Historically Black Towns

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From The Alcade: Landscape Architect’s Research Helps Save Historic Black Towns

From The Alcade: In 1989, Everett Fly, BAr ’75, a landscape architect from San Antonio, flew to central Florida and drove to the Orange County clerk’s office. There, he requested a map showing Eatonville, one of the oldest black towns in the United States. Continue reading the article at The Alcade. History’s Lost Black Towns

From Black Americans have played a vital role in building this nation. Eager to live and prosper as free people, we have established our own towns since Colonial times. Many of these communities were destroyed by racial violence or injustice, while some just died out. The Root looks at the history of these lost [...]

Listen to Professor Ragsdale’s Interview About the Black Town Project

Kali Ahset Amen of WRFG, Atlanta, Georgia's Pacifica Radio station, recently interviewed Professor Ragsdale for the midday news show "The Progressive News Hour." The interview focused on The Black Towns Project and Professor Ragsdale's work to document the  Black Towns of the United States. The interview is available for listening below. To hear Kali Ahset's [...]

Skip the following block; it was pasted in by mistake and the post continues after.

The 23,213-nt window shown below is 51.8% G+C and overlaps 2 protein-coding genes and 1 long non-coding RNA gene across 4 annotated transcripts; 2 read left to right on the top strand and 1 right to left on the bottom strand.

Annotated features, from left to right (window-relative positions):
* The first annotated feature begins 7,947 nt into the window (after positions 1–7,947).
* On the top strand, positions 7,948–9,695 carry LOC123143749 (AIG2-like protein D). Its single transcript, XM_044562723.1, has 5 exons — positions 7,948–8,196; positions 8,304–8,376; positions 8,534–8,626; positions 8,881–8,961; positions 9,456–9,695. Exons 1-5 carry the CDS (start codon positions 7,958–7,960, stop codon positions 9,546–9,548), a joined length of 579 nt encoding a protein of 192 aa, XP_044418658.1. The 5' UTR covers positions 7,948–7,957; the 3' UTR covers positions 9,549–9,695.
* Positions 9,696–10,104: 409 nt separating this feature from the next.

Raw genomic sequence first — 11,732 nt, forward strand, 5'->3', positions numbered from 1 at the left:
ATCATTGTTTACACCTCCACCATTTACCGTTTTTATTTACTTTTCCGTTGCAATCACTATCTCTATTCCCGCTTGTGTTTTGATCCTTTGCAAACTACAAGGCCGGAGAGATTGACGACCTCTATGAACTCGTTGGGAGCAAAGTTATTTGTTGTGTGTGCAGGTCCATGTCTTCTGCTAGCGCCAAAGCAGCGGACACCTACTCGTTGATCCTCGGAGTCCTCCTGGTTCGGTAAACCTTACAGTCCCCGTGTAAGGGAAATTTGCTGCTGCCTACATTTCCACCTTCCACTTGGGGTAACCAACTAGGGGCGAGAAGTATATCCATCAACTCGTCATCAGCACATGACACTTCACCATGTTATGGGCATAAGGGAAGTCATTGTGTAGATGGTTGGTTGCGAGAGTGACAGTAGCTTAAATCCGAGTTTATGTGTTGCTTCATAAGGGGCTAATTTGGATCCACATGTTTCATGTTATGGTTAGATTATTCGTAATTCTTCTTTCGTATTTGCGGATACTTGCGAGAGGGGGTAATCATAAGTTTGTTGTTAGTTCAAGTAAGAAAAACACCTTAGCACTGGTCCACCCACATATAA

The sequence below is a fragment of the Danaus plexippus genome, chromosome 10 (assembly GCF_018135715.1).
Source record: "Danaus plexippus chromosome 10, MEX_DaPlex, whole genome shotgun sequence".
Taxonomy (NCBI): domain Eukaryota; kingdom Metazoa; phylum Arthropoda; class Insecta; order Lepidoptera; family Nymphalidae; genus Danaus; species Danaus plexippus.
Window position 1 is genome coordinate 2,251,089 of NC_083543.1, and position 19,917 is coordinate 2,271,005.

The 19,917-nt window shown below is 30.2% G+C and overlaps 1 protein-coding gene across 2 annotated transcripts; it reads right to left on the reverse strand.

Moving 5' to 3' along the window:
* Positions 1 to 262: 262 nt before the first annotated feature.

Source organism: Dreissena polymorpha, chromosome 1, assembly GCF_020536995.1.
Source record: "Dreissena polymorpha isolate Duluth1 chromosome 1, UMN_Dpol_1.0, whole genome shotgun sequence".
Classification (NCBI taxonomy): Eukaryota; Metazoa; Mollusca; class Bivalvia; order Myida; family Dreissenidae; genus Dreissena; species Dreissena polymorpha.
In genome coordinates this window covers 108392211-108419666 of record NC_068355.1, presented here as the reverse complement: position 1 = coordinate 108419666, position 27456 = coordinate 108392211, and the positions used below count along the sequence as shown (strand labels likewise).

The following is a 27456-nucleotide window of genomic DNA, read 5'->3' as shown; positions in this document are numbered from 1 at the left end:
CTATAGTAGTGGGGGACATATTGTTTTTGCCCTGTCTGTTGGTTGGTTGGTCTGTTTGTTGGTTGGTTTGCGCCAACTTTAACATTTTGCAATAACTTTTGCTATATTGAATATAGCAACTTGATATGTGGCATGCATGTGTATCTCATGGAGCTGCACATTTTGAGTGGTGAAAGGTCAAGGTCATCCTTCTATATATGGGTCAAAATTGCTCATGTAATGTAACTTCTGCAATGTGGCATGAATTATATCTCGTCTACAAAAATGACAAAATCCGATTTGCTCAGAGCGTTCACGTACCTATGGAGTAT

#SaturdaySchool: The Black Towns Project – Week 1 of 3

Reposted from The historically black towns of the U.S. have much to tell us about community-building and migration as resistance and empowerment. This week's #SaturdaySchool began a series of discussions on #blacktowns which will continue over the next few weeks. Stay tuned for more! Some Black Towns resources: Sandy Ground Historical Museum Fort Mose [...]

#SaturdaySchool: The Black Towns Project – Week 2 of 3

REPOSTED FROM A few scholars such a Nell Painter, Kenneth Hamilton, and Norman Crockett have examined the historically black towns that were established after the Civil War and Reconstruction. Many historians have viewed these communities as failed experiments or insignificant in the larger picture of African American migration or U.S. history in general. However, [...]